NPR reports on a growing problem inside prisons: prisoners with access to cell phones, occasionally even Blackberry's, typically smuggled in by corrupt prison guards ("Inmates smuggle in cell phones with ease," All Things Considered, Oct. 12). They cited a funny but telling Texas example:
Last month, a warden in Texas also got a call -- from the mother of one of his inmates. She was calling to complain that her son was getting poor cell-phone reception inside the prison.
"She was paying for the service, and she felt that she should get good service out of the prison," says John Moriarity, the inspector general of the Texas prison system. "That cell-phone company assured her it was within the coverage area, and she wanted to know why they were having some difficulty getting a good cell-phone signal out of the prison."
That cell phone was one of more than 300 that Texas prison officials have pulled out of inmates' cells in the past three years. Moriarity says it's not just happening in Texas and Maryland.
"I've spoken to some of my fellow [inspectors general] across the country, and I believe everybody's having a problem with it," he says.
In several criminal cases, inmates have used cell phones to run gangs operating outside of prison, to put hits out on people, to organize drug-smuggling operations and, in one case, trade gold bullion on international markets.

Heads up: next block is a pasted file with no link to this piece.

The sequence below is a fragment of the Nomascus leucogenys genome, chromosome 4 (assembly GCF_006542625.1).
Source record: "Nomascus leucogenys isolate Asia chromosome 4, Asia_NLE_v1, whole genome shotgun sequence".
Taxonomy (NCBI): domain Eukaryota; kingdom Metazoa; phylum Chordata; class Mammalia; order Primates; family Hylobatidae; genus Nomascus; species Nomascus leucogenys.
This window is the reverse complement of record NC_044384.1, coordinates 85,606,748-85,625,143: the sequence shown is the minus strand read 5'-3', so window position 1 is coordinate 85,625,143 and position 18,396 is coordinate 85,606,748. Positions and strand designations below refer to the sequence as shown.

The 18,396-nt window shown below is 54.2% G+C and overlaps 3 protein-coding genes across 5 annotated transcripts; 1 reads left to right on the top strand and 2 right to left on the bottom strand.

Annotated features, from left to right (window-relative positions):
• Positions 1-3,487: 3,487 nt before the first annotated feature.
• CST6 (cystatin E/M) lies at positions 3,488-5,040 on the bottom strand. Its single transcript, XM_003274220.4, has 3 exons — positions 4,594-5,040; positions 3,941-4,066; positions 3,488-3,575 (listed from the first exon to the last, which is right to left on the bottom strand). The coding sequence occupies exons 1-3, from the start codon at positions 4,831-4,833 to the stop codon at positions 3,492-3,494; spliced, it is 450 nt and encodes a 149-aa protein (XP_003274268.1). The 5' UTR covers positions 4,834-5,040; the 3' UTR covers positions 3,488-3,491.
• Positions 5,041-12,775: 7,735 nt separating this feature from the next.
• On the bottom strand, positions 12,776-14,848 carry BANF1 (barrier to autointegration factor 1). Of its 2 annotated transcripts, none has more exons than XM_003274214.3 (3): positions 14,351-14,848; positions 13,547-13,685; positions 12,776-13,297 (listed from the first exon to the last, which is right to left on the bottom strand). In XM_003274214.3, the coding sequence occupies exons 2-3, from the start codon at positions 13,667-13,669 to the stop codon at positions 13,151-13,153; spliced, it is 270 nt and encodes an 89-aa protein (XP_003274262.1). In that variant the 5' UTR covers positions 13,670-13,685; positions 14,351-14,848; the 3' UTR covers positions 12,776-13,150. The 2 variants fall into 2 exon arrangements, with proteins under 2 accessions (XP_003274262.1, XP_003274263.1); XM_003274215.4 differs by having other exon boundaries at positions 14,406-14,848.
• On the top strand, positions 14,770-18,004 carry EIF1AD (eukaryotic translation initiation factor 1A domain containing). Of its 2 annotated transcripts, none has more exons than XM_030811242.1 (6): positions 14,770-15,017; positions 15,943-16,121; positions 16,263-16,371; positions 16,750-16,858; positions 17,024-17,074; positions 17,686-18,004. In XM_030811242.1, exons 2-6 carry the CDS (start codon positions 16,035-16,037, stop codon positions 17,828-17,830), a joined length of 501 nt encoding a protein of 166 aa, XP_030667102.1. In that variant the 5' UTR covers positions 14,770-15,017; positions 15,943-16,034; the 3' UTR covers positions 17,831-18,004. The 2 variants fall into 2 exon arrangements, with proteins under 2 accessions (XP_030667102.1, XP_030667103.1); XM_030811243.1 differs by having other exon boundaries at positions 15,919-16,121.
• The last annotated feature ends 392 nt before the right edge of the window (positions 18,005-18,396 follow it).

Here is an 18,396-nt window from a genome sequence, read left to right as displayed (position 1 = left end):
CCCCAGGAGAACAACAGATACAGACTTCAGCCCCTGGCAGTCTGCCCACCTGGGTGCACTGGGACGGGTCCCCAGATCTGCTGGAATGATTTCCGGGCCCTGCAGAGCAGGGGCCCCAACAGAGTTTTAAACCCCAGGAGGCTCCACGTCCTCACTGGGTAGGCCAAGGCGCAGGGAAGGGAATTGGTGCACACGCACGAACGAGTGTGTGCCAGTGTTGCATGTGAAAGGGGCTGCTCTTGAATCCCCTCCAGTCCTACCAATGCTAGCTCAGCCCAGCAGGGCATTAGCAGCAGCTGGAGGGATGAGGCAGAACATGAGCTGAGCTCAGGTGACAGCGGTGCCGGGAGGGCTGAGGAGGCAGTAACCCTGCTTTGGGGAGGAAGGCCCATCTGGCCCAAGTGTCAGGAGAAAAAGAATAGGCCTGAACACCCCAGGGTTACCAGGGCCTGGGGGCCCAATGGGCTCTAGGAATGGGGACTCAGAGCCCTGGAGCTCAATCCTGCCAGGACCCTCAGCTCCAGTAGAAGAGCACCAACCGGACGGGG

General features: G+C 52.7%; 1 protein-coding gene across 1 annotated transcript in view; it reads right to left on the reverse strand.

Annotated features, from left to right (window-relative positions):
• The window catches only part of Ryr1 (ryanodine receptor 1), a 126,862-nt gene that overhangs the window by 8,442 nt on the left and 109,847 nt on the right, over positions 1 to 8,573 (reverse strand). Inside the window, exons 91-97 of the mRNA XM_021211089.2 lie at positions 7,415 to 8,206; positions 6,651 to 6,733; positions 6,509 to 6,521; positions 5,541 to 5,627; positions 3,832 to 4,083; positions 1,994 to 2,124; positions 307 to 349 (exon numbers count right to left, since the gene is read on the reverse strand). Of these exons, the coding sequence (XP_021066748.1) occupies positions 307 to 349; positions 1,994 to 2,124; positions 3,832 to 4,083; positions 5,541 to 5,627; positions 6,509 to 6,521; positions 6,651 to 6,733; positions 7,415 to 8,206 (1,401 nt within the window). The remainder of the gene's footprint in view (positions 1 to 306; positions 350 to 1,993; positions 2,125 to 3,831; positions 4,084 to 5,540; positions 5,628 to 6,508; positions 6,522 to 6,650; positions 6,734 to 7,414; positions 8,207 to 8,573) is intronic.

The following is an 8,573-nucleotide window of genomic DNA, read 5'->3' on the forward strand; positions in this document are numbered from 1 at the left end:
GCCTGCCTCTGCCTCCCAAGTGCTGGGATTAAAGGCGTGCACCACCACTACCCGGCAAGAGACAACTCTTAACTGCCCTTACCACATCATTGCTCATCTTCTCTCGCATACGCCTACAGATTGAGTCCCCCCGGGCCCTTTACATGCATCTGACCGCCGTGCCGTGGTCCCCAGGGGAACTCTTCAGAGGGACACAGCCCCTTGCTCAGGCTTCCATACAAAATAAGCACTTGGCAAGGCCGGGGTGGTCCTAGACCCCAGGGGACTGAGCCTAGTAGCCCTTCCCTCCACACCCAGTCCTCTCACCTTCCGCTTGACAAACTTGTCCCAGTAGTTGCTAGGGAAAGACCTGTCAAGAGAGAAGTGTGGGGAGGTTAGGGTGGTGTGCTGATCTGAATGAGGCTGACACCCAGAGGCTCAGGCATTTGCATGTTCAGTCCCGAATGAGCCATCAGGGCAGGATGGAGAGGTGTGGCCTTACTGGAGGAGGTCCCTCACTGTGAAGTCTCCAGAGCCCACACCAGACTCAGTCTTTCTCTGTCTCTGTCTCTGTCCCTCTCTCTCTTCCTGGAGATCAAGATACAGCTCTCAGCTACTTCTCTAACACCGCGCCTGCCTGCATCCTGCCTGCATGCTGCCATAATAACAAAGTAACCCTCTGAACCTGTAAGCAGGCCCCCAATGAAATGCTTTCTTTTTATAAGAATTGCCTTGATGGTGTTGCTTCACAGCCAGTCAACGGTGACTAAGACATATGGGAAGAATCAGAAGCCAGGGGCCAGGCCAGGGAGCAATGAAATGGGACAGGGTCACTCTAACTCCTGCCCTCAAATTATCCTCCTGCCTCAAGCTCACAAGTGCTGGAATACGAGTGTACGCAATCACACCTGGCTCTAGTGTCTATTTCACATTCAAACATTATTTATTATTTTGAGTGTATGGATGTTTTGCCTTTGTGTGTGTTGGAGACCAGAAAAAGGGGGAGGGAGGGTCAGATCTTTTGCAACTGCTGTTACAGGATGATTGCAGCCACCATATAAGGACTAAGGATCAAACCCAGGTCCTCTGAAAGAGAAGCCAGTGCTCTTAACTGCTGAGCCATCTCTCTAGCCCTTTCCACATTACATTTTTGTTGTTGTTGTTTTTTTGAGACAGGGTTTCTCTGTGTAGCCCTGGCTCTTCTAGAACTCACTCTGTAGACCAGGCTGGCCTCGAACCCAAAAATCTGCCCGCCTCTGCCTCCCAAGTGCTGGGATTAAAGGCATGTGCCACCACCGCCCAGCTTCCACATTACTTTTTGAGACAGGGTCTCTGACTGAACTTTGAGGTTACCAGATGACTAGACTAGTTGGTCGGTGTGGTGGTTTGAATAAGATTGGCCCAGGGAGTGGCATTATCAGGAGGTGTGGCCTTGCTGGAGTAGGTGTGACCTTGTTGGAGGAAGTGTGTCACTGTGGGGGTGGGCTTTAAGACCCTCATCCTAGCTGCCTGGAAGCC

Most inmates use cell phones to talk with their families to avoid price gouging on collect calls, but they obviously pose a major security risk. Technology to identify cell phone signals would cost hundreds of thousands per prison unit - probably not a realistic option for a state that runs 106 prison facilities. Drugs and cash can be smuggled in through the mail or during inmate visits, NPR reports, but cell phones (and chargers) must be brought in by guards in order to get past metal detectors. So every cell phone captured represents a transaction involving a corrupt prison guard. NPR quoted a New Jersey inmate who said anyone could get a cell phone in prison:
"It's a simple process," he says. "It's not a big deal getting a cell phone."I'm willing to bet there's not a fired guard matching each of those cell phone confiscations in Texas prisons, but there should be. As Texas struggles to employ enough prison guards, the number of guards committing crimes in and out of prison continues to rise, so expect this problem to get worse.
[The prisoner], speaking from a prison pay phone, says inmates merely have to pay a one-time fee of $500 to a corrupt correctional officer.
"You have to understand that that is possible due to the level of corruption among the prison staff," [he] says. "If it wasn't for their corruption, it wouldn't be possible."